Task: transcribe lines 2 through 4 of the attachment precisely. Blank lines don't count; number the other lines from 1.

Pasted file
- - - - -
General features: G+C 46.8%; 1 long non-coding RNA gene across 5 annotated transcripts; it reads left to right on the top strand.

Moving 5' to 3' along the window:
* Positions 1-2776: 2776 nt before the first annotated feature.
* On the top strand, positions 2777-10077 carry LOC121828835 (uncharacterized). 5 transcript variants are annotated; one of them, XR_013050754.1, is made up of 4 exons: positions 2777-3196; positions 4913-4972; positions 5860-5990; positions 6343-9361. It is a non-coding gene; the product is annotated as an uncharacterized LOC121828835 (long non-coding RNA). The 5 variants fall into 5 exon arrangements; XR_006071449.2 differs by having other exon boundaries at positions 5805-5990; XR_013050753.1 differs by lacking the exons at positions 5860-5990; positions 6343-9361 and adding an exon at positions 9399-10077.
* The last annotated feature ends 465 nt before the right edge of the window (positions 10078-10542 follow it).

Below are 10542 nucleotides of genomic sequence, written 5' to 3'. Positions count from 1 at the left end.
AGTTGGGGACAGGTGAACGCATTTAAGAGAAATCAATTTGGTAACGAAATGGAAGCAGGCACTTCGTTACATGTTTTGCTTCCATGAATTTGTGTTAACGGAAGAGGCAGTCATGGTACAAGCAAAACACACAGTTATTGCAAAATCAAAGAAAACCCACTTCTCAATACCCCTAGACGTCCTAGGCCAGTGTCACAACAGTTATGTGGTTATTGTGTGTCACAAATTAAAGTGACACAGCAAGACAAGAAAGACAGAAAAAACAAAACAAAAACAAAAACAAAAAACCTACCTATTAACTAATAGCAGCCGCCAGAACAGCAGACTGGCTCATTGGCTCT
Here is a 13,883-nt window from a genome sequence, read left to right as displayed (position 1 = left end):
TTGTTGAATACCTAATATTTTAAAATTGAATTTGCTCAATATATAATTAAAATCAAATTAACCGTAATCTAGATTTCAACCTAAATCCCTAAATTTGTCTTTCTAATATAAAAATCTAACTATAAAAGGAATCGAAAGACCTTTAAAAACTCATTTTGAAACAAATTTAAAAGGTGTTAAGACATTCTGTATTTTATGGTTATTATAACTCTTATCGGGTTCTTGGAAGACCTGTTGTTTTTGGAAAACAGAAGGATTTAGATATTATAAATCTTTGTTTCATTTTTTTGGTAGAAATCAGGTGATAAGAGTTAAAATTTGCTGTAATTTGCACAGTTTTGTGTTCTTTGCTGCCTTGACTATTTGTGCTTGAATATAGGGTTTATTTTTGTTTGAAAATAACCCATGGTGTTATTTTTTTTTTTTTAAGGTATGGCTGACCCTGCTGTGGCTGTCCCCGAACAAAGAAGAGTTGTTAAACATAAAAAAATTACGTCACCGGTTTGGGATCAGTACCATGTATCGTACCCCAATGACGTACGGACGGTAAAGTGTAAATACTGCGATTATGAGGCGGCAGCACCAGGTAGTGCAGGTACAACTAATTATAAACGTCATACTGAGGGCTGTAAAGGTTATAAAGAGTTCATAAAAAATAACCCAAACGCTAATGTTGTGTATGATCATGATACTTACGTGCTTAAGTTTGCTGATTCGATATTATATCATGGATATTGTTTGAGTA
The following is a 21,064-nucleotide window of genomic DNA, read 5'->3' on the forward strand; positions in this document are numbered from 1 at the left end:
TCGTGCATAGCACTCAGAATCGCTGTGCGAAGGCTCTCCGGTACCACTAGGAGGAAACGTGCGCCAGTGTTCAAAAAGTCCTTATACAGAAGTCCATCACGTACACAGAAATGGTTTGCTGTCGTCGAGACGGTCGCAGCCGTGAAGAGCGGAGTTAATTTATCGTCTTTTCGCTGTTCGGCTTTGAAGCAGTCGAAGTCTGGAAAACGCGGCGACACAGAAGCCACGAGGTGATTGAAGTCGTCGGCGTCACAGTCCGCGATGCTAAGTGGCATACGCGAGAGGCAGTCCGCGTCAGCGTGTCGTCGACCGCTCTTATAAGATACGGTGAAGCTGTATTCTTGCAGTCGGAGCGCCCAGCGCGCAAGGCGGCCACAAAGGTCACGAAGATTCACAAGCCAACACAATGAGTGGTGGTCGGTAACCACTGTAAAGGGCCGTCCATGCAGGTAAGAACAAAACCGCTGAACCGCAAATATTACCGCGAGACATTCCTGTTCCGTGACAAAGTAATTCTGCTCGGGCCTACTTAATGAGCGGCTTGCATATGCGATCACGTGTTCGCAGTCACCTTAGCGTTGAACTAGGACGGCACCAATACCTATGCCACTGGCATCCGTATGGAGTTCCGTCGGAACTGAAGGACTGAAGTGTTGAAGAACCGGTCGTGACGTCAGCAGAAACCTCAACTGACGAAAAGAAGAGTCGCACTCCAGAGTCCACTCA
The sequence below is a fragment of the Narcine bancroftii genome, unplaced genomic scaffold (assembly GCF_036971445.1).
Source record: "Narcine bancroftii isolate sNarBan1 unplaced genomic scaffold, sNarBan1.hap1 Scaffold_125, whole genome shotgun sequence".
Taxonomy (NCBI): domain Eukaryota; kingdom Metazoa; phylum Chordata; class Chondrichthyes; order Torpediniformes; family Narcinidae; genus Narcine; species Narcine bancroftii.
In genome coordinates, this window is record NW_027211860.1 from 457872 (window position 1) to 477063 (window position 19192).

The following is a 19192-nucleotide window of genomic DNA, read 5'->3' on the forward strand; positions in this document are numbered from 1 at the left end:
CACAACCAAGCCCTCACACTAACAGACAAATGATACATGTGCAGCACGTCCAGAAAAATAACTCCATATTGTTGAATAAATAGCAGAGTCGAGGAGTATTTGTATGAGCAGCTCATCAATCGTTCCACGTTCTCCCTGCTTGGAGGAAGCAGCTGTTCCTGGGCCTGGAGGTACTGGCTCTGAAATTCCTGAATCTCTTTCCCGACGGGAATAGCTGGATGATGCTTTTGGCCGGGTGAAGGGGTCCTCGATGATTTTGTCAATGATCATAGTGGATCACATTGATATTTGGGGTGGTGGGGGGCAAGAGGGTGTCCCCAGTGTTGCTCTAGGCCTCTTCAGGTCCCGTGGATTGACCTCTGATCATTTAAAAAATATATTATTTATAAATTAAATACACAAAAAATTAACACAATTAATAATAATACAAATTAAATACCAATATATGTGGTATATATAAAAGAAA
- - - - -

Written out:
Moving 5' to 3' along the window:
* Positions 1-2776: 2776 nt before the first annotated feature.
* On the top strand, positions 2777-10077 carry LOC121828835 (uncharacterized). 5 transcript variants are annotated; one of them, XR_013050754.1, is made up of 4 exons: positions 2777-3196; positions 4913-4972; positions 5860-5990; positions 6343-9361. It is a non-coding gene; the product is annotated as an uncharacterized LOC121828835 (long non-coding RNA). The 5 variants fall into 5 exon arrangements; XR_006071449.2 differs by having other exon boundaries at positions 5805-5990; XR_013050753.1 differs by lacking the exons at positions 5860-5990; positions 6343-9361 and adding an exon at positions 9399-10077.